J Berrier, DVM
Bluetongue is an insect-transmitted,
non-contagious viral disease that affects domestic and wild
worst affected domestic species is sheep.
Goats and cattle usually have mild, self-limiting
deer and pronghorn are among the wild species that can be
affected by bluetongue virus.
Bluetongue virus is an Orbiviris.
It is primarily spread by biting insects but can also
rarely be transmitted venereally by infected semen and
transplacentally from mothers to offspring.
the primary insect vector is the biting gnat or midge (Culicoides
can also potentially serve as vectors.
Large outbreaks of the disease are seen when these gnat
populations reach pea
disease is considered seasonal in areas where insect activity
is limited by inclement weather (freezing) and is more
prevalent in temperate to tropical areas; therefore the
southern and southwest states are the most common areas of
prevalence in the
Currently there are at least 25 serotypes
of bluetongue virus worldwide, of which 5 have been identified
: 2, 10, 11, 13 and 17.
The clinical signs in animals include high
fever, depression, labored breathing, sores or vesicles on the
tongue, mouth or nostrils; lameness associated with laminitis
and coronitis of the hooves; facial and tongue edema
(swelling), where the disease gets its name; loss of wool,
weight loss, abortion and even death.
As mentioned earlier, sheep are the hardest hit
domestic species. The
degree of susceptibility in sheep varies depending on age,
breed and disease serotype. In
s infected for the first time, the morbidity (% of animals
affected) can reach 50-75% and mortality can reach 20-50%.
Again, cattle are not usually affected with clinical
signs as badly as sheep but the Culicoides
spp. are much more attracted to cattle and cattle serve as
the primary reservoir and amplifying host for the virus as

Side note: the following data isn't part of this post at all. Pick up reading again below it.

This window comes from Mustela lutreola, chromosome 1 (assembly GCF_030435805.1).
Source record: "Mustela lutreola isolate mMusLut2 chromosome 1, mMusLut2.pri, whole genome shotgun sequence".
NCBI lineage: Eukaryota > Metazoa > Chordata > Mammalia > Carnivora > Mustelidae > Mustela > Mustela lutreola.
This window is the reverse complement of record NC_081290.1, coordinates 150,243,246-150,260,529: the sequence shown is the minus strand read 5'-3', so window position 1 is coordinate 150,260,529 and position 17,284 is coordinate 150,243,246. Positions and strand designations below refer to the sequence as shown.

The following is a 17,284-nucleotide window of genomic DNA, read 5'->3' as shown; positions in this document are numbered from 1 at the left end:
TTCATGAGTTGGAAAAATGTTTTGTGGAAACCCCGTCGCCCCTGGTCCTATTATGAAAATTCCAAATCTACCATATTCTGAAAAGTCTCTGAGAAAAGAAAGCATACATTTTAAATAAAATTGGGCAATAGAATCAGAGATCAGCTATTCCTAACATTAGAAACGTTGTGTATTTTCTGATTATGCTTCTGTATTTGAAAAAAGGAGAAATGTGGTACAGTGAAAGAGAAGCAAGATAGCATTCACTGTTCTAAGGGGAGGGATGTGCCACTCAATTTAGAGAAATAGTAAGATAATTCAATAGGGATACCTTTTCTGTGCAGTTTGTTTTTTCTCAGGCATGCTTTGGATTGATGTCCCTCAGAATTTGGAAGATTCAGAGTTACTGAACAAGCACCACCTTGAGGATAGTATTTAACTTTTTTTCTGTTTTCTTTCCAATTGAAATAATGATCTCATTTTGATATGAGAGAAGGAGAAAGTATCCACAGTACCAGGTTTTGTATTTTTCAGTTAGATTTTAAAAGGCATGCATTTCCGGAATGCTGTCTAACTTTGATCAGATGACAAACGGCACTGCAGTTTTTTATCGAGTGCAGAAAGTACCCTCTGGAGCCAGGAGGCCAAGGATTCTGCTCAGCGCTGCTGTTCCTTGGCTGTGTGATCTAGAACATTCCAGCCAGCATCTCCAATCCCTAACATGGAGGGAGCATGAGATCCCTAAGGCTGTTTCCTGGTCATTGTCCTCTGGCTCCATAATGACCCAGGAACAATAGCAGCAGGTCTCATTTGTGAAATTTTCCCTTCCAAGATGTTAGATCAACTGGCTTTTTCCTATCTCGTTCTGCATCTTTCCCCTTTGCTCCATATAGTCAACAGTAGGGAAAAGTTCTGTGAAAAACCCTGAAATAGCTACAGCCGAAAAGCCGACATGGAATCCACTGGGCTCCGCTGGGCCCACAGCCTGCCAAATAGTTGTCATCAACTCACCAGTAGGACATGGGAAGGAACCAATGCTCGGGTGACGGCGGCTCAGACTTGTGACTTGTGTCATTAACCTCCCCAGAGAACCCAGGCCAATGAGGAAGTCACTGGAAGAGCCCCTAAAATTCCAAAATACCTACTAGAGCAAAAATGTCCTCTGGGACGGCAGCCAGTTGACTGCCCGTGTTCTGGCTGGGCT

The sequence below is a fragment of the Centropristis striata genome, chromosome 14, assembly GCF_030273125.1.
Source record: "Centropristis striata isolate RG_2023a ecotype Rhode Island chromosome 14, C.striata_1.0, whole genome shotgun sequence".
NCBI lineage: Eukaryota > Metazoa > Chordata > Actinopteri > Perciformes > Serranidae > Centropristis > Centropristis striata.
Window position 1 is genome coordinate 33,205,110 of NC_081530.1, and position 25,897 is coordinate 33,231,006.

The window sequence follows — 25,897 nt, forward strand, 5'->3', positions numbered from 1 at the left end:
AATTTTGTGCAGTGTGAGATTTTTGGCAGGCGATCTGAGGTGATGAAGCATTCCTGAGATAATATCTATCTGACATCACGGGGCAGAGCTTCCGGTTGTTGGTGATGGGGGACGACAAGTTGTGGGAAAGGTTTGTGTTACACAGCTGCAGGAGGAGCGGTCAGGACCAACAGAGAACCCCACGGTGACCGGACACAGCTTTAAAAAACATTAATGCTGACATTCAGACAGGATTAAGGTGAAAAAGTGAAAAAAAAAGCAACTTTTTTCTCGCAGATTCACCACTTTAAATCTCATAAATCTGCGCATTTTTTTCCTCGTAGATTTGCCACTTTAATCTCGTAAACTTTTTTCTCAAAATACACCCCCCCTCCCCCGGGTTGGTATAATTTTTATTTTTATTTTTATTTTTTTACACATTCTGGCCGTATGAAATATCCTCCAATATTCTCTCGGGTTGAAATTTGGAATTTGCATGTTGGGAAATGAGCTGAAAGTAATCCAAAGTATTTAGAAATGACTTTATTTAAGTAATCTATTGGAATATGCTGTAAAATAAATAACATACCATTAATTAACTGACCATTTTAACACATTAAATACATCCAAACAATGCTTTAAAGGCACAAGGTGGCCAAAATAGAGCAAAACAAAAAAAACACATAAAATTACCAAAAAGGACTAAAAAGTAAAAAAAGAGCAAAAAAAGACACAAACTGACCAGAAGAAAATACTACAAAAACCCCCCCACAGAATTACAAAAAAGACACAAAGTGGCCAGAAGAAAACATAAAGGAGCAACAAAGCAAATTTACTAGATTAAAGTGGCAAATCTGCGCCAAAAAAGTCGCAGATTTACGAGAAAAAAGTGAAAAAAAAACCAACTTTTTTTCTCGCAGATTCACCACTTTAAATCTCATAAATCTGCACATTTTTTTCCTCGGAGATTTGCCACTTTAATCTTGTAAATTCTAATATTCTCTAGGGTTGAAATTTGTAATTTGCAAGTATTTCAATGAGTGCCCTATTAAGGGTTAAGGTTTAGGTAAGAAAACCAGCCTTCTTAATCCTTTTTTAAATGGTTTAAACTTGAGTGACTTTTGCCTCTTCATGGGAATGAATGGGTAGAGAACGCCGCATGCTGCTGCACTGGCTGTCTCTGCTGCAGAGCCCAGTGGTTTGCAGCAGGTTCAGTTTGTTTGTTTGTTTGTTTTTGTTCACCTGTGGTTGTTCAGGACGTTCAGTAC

they develop a high level of viremia (high levels of virus in
the blood stream).
One of the biggest problems with the
bluetongue disease is the restrictions imposed in
international trade. The
OIE (Office International Des Epizootics) has placed
bluetongue on the List
A of veterinary diseases.
The result is restrictions being placed on
international movement of cattle and sheep and their
by-products from countries that have this infection to
countries that do not. These
restrictions do not recognize regional and seasonal freedom
from virus activity. This
has a huge negative economic impact on the
Prevention and control of the disease
involves minimizing or eliminating exposure of livestoc
to the Culicoides-gnat
during insect season. Eliminate
breeding areas for the biting gnats.
Move animals away from areas where biting gnats are
numerous and during pea
hours for insect activity (dawn and night time).
Vaccination for bluetongue is of limited effectiveness
since the only USDA licensed commercial attenuated vaccine in
is against serotype 10 only (
Colorado Serum's Bluetongue
vaccine is specific for type 10 immunity and cross protection
to other bluetongue serotypes has been reported to be limited
In spite of the lac
of specific immunity to other bluetongue serotypes many
ranchers choose to use the serotype 10 vaccine early in an
because the identity of the infecting serotype can ta
s to determine after an outbrea
addition, bluetongue virus has been reported to be a potent
interferon inducer and as a result, some believe the available
vaccine may provide antiviral protection.1 Pregnant
animals should not be vaccinated.
Epizootic hemorrhagic disease (EHD) virus of deer
mimics bluetongue disease in deer.
The commercial type 10 vaccine does not provide cross
protection immunity for EHD.
Treatment involves supportive care based
on symptoms and antibiotics for secondary bacterial
Current Veterinary Therapy 3, Food Animal Practice,
APHIS-USDA-GOV, News and Info, June 2003.
Veterinary Medicine, Radostits, Gay, Blood and
Hinchcliff, 9th edition.